Sahara Desert, Morocco, 2018

Near Tagounite

From Marrakesh we started our drive early, heading southeast, through the Atlas Mountains (spectacular), to the Moroccan part of the Sahara. Around Tagounite we switched vehicles and drivers for something more appropriate as we came (literally) to the end of the road, and moved onto a vast sandscape. From there on, the driver could have been making up the route as he went, for all I could tell, but he did get us where we were supposed to be. This could be what infinity looks like.

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Huangshan, China, 2012

Monkey Watching the Sea

First, you have to take a cable car about a mile up the mountains. Then you hike even higher to get to the lodging options. Next, you ramble the high altitude forest trails, from one spectacular vista to another. Some, like this one, “Monkey Watching the Sea,” are named, marked with a sign in Chinese and English. Other signs/admonitions were posted as well. The first we saw I assumed was the Chinese equivalent of “Take only photographs, leave only footprints,” but the English translation was awkward, “To leave with the memory, please leave behind your virtue.” That could work.

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Provence, France, 2016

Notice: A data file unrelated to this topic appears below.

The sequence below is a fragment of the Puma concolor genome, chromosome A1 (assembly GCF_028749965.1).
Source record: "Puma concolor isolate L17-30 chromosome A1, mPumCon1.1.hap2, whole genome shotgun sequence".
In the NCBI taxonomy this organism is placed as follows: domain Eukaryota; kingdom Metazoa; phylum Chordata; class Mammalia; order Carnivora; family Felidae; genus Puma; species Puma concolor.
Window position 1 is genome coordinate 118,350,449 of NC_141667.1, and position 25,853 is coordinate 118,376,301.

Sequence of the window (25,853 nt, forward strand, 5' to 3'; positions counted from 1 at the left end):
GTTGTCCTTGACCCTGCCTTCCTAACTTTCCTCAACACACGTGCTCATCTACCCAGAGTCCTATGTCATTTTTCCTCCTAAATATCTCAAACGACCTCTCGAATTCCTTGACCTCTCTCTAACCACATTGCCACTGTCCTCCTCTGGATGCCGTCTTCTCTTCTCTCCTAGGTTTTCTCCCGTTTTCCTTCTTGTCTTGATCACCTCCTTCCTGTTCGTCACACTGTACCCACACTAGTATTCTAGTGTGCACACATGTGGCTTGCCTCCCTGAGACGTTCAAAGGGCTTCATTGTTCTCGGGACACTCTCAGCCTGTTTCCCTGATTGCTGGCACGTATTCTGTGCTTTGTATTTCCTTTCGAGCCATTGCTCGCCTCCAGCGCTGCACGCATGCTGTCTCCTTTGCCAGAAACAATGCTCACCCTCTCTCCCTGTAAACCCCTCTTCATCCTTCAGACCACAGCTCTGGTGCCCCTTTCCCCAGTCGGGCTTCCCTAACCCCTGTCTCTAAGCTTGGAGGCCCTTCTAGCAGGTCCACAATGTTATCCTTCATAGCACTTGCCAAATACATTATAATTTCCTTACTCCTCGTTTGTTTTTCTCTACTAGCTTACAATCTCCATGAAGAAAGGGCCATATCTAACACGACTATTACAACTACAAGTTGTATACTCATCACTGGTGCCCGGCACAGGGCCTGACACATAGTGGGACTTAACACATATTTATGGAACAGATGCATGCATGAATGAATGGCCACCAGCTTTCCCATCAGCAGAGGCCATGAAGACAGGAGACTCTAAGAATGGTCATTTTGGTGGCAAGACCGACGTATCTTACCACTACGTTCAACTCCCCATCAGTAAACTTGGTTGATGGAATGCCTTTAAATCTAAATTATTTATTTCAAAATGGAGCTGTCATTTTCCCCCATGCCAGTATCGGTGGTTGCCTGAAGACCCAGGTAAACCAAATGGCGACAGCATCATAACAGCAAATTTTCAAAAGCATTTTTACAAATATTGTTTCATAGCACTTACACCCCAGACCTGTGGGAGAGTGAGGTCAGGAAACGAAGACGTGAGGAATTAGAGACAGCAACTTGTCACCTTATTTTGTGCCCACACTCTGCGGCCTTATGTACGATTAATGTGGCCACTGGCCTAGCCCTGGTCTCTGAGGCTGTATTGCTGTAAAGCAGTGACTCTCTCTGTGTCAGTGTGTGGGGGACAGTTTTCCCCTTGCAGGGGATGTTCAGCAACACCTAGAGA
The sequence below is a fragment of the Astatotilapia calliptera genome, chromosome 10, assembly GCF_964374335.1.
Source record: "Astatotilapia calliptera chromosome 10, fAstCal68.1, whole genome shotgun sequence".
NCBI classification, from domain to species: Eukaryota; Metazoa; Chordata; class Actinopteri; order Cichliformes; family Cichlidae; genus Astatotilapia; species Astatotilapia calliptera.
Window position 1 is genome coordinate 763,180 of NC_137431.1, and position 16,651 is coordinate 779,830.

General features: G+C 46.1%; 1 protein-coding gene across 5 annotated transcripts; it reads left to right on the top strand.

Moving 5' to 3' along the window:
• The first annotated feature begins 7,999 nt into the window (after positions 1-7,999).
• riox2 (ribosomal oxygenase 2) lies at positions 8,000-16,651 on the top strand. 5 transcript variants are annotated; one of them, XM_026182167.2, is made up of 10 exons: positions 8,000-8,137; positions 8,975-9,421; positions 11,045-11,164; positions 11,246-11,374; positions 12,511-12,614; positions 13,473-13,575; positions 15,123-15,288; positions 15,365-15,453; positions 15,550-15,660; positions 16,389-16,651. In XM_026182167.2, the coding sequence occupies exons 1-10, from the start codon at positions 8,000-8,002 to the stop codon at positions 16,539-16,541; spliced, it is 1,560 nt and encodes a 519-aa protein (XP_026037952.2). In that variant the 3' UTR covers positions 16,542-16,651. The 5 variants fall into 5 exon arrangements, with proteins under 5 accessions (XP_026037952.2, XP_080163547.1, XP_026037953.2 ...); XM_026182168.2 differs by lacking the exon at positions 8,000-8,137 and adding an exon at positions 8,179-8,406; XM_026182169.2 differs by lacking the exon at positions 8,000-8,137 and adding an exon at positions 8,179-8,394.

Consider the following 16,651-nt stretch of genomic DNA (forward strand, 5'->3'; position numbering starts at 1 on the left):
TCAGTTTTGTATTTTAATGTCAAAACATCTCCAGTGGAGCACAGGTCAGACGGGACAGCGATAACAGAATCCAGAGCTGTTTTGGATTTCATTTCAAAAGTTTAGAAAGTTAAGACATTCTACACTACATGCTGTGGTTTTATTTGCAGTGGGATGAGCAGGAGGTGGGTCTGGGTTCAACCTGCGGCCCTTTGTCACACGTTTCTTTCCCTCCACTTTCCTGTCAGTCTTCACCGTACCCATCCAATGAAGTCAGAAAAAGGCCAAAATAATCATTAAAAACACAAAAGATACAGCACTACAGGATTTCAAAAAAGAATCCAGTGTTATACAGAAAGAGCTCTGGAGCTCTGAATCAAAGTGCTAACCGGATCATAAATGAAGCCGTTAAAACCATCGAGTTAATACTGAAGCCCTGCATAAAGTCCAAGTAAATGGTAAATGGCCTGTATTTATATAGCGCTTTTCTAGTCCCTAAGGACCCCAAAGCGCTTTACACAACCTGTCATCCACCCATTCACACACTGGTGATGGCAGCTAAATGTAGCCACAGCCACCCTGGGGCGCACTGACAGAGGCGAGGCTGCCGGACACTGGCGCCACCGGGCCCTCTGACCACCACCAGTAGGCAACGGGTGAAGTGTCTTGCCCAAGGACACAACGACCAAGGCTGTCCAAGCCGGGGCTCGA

Eygalieres, France

Some stale bread and croissant wrapped in a red napkin from dinner the night before. A wedge of cheese acquired somewhere along the way. Peaches from the lobby of the inn. Strong coffee. Maybe it’s just me, but the simplest makeshift breakfast in a French country courtyard feels curated, sophisticated instead of thrifty.

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Savannah Riverfront, 2014

Savannah, GA Foggy morning

For some years now, I’ve had a bit of a lazy streak when it comes to photographing Savannah. I used to carry a camera all the time, everywhere. Not so much anymore–my aging and reluctance to carry any weight, but also, too often, when I start to photograph something locally, I think, “Done that. It’s somewhere in the files. Why add another copy to that pile?” I assuage my conscience for not sustaining a “commitment to carry” indefinitely, with the idea the smart phone in my pocket means I always have a camera. I have made some photographs with the phone that I like, and I will never forget the message woven thoroughly into me by my mentor that images are not about hardware, but seeing. Still, the phone camera will never feel as serious to me; more like a niche art, like the Diana camera. So, a foggy morning tempts me to pick up my “real camera” bag and go for a walk, before the first cup of coffee, and gifts me with an unusual high tide along the downtown waterfront, a new picture.

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